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10Boardman_Jeff(46 comments)posted 4 months ago

Science and religion are both belief systems --- but one is based on evidence and the other based on subjective writings by Bronze Age simpletons.

Religion is allowed to be mocked because it has never presented any credible evidence for existence of a divine being except for some flowery words written thousands of years ago. Just because I write down that I saw a 300-ft pink unicorn running through the woods one time, doesnt make it true or credible now or many years into the future. That's essentially how the Bible and Koran were written --- mythical tales and nothing more.

We could also discuss how many psychological studies show that religiosity is inversely proportional to a person's education level, but most of you Tea Party nimrods already know this to be true.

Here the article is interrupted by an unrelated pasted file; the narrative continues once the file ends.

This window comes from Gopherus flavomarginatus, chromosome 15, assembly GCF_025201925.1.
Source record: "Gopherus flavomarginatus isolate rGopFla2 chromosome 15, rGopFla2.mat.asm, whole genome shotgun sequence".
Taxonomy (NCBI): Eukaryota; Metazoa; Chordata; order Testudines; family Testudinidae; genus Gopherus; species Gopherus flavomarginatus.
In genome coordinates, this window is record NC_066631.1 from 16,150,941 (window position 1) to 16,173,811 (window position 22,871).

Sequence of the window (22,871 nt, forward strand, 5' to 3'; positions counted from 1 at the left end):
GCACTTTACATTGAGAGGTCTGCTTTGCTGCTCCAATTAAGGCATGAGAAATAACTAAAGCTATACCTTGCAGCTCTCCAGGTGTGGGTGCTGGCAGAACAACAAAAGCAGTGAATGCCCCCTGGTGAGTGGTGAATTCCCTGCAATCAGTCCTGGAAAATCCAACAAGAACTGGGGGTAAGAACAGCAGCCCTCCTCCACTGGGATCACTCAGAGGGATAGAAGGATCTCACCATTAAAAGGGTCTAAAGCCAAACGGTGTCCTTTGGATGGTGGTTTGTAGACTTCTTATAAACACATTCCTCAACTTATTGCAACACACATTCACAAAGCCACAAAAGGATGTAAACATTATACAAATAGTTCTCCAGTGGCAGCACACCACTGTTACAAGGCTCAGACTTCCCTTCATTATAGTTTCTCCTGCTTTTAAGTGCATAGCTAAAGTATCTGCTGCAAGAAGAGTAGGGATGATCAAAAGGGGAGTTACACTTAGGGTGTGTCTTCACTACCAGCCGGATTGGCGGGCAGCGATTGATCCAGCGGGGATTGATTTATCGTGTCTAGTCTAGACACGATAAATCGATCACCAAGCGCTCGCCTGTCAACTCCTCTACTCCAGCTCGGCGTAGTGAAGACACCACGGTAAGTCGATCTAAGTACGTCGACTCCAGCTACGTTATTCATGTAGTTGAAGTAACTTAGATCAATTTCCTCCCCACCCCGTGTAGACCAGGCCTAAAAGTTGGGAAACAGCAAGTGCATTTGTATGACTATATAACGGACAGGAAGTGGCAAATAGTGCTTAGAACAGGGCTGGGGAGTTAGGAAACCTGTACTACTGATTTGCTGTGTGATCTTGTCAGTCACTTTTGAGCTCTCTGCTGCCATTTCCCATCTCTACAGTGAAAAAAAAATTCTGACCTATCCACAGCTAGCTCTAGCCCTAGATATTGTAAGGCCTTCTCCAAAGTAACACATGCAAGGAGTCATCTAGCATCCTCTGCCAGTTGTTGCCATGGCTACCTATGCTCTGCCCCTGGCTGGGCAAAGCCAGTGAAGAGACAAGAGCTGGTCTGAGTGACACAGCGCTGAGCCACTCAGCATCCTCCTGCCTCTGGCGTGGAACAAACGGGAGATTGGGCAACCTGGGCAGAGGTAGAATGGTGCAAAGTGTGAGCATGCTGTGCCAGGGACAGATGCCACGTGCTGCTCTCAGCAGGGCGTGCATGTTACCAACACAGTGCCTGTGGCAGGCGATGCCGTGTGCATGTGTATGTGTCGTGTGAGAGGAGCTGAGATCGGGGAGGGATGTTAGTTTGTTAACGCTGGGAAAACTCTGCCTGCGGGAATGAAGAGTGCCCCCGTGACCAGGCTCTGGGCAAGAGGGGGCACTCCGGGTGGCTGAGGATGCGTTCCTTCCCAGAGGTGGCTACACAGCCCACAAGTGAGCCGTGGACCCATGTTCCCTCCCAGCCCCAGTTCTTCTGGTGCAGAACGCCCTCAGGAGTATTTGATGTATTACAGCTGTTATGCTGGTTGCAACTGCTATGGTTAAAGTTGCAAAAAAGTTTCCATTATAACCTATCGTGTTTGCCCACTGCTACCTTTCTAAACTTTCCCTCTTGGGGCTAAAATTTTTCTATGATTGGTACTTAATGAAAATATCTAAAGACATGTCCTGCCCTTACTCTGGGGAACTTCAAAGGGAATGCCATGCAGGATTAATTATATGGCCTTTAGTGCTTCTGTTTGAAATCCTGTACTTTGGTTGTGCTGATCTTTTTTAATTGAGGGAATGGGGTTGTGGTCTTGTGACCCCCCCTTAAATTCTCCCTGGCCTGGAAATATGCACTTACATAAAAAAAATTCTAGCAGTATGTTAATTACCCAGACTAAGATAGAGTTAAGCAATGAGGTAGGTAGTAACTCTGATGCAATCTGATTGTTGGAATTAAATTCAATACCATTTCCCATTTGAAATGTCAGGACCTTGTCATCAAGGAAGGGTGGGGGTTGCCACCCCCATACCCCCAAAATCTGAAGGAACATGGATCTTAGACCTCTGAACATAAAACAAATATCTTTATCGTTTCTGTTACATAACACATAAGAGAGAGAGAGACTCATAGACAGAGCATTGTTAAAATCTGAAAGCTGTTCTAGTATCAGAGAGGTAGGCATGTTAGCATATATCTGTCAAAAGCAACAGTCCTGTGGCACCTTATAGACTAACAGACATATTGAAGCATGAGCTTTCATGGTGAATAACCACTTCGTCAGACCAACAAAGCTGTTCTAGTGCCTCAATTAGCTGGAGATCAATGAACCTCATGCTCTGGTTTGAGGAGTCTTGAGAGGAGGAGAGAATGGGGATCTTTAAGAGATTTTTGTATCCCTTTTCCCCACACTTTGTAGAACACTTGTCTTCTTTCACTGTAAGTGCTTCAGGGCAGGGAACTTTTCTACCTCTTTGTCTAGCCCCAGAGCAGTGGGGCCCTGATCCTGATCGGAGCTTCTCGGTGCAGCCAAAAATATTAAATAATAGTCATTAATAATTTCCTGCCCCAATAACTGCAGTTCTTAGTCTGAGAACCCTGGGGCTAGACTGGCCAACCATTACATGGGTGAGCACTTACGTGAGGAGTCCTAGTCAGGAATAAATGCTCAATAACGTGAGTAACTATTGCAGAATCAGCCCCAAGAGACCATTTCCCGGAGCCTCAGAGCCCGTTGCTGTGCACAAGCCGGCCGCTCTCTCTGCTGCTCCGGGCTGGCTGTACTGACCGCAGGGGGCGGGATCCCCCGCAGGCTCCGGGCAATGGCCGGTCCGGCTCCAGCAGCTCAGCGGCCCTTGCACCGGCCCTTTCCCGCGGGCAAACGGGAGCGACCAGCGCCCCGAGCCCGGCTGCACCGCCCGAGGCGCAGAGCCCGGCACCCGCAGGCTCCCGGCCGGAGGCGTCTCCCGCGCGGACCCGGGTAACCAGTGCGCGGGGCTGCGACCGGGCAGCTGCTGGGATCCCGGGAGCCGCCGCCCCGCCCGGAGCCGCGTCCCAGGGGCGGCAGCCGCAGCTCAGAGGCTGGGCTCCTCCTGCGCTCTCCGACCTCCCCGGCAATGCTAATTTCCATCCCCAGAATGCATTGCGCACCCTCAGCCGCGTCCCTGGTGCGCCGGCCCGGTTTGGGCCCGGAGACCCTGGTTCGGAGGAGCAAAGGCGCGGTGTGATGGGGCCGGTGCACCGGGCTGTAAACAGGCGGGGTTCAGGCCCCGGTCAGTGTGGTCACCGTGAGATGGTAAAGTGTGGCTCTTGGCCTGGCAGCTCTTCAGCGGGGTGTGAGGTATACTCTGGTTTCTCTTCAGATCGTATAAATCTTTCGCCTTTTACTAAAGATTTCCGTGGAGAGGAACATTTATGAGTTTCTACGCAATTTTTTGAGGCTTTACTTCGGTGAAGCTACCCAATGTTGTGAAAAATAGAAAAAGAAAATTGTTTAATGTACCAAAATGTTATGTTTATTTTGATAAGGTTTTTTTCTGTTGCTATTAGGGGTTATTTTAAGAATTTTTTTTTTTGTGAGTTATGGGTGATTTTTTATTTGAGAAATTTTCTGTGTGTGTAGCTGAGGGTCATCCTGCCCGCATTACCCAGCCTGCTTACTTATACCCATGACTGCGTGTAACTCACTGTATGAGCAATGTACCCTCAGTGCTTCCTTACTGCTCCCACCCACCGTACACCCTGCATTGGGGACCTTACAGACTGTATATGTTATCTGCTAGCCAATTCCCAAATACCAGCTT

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11300(553 comments)posted 4 months ago

Agnosticism is not a set of beliefs. Even most atheists do not have a set of beliefs, so to group them all together as the other side of the same coin as Christians/Muslims/Jew/etc isn't correct.

Hubbard Joe makes his claim as "most people..." without any evidence of his folksy-rhetorical claim. He's pulling it out thin air and passing it off as credible. It's not, and his assumptions about wandering aimlessly are absurd, even if he doesn't realize his inherent assumptions.

There's nothing wrong with ridiculing religion. It's a foolish set of beliefs. One of the true biblical Christians just died in Topeka, were his beliefs absurd? I think so.

The thing with religious people is that they give these rhetorical analogies and pass them off as factual. The "common cold" an example of some god's check on human arrogance is a prime example of this. That entire phrase is nonsensical. I could just as easily claim that Zeus is the reason we get sick.